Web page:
Legally Fast: CASC-OR Ontario Time Attack

Written by Chuck Atkins & Dave Barker | Photos by Michael Lindman on .

Legally Fast CASC OR Ontario Time Attack

If you watch enough television these days you’re bound to see a car commercial with a hot performance machine being driven all out on an open road with a voiceover stating something about “performance, handling and speed”, before this flashes across the screen in small type at the end: “Professional driver on a closed course, don’t try this at home” Something similar occurs in car magazines where it is often suggested that car “X” is faster in the quarter-mile, but car “Y” is better all round due to its superior handling at the limits.

As a driving enthusiast, the temptation to explore your car’s limits (and your own) is hard to resist, but even lowly four-door sedans have enough performance to quickly get you into serious trouble with the police and your insurance company. What you need is a venue to explore your interests in fast driving without the risks to you or others that is inherent in street racing. The answer to “where can I do this?” is Ontario Time Attack. Ontario Time Attack lets you explore the limits of your driving and your car in the safest environment available.

Legally Fast CASC OR Ontario Time AttackOntario Time Attack racing (originally known as Solo 1), started in the late 1970s in Ontario when a group of car enthusiasts decided to rent a true road circuit in order to run their street driven cars in friendly competition against the clock. Since then it has expanded to a complete racing series sanctioned by the Canadian Auto Sports Club (CASC) and run at different race tracks across Ontario – Canadian Tire Motorsport Park (Driver Development Track and Grand Prix Track), Shannonville Motorsports Park, Grand Bend Raceway, and Calabogie Motorsports Park.

Ontario Time Attack allows you to drive your car on a real race track without the expense and commitment of regional road racing. Maybe you have a “grocery getter” and just want to experience driving on a racetrack, or maybe you have an expensive exotic and want to see what it really will do without risking your driver’s license. Competitors’ cars range from street cars which are usually their daily drivers to dedicated, fully-prepped race cars, and everything in between.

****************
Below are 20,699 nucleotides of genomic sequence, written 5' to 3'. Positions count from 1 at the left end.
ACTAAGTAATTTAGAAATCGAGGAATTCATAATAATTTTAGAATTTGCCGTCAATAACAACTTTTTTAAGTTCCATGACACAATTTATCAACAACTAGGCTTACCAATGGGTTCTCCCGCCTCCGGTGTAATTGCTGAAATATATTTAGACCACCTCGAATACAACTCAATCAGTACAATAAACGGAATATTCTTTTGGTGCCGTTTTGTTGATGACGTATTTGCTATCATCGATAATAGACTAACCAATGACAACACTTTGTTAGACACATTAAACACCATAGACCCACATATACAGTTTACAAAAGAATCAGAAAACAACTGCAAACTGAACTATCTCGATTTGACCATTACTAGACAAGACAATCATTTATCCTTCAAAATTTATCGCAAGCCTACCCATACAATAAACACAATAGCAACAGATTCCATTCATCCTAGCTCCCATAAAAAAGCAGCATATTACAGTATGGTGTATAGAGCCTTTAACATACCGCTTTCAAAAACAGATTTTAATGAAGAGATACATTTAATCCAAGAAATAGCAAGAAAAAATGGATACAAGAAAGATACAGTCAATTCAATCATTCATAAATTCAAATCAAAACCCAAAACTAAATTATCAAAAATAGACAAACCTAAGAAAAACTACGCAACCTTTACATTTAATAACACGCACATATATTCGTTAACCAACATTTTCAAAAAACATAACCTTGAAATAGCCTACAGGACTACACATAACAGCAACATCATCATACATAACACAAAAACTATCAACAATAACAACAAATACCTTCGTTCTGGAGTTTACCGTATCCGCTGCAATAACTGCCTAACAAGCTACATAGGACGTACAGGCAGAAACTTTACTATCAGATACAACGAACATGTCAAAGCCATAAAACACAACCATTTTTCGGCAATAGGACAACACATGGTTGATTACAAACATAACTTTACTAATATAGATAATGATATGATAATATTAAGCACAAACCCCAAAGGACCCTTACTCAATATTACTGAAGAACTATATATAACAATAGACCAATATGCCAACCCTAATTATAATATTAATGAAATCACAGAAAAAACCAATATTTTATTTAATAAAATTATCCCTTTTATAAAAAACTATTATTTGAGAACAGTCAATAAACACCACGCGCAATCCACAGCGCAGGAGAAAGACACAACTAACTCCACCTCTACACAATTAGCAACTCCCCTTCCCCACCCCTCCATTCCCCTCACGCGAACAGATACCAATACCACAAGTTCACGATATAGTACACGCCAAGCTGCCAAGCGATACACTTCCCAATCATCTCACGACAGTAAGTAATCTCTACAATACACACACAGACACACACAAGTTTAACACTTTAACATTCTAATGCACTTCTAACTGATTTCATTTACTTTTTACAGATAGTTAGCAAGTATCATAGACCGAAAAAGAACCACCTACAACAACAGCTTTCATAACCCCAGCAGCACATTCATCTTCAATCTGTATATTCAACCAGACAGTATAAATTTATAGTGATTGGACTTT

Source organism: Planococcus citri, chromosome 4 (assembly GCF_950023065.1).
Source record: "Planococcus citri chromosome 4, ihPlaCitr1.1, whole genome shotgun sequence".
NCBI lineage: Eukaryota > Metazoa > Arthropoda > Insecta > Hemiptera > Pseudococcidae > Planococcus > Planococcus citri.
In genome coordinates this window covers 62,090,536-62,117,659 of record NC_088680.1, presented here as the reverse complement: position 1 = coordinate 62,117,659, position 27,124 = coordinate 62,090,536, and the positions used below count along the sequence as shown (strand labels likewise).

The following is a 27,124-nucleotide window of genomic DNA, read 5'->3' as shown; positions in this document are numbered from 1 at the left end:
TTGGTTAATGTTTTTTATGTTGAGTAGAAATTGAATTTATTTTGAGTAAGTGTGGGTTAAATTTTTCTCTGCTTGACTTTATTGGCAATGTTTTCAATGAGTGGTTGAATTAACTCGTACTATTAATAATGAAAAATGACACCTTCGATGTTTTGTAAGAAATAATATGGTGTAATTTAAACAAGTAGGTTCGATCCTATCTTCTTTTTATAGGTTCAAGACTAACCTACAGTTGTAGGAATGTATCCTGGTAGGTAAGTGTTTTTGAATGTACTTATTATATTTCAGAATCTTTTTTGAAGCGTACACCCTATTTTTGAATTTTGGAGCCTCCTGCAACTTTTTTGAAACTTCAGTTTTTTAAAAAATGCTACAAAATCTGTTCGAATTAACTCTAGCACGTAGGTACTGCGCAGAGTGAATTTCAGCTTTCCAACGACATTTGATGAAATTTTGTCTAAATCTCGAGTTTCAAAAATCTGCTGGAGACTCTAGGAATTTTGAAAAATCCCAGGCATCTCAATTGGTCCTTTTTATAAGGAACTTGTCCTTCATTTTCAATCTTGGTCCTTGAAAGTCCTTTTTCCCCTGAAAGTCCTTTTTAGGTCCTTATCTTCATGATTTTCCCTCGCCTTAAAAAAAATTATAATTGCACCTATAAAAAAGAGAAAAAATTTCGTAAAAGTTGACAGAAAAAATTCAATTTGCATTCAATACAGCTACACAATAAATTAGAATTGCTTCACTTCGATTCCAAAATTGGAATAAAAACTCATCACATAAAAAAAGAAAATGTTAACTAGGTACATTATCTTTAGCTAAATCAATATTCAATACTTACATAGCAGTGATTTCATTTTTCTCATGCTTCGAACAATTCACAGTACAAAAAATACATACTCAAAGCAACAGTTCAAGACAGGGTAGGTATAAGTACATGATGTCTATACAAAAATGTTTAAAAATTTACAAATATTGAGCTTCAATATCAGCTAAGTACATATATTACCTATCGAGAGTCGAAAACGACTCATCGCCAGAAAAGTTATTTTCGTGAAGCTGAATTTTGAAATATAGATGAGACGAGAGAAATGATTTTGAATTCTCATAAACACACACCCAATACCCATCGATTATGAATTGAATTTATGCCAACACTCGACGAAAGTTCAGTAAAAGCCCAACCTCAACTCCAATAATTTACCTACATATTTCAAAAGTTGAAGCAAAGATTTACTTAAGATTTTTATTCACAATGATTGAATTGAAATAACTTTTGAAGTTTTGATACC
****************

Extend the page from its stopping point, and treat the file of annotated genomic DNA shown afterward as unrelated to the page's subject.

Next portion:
Ontario Time Attack competition pits you and your car against a race track and the clock. Each lap is timed and at the end of the day, the fastest single lap in class wins. Although there may be a number of cars on the track at the same time, there is NO passing allowed during competition and virtually no risk of car to car contact. Cars are spread out as they enter the track to prevent them from coming too close together and timing is done electronically to the thousandth of a second. It is very similar to professional race qualifying. Times are posted in real time in the paddock on a large TV screen and can also be viewed on a smartphone.

The Ontario Time Attack series is open to all production cars as long as they have at least a functioning three-point seat belt system. There are numerous classes (14) based on different cars’ performances and even a class for non-production based cars. Due to their propensity for rolling over, pickups, minivans and SUVs are not allowed.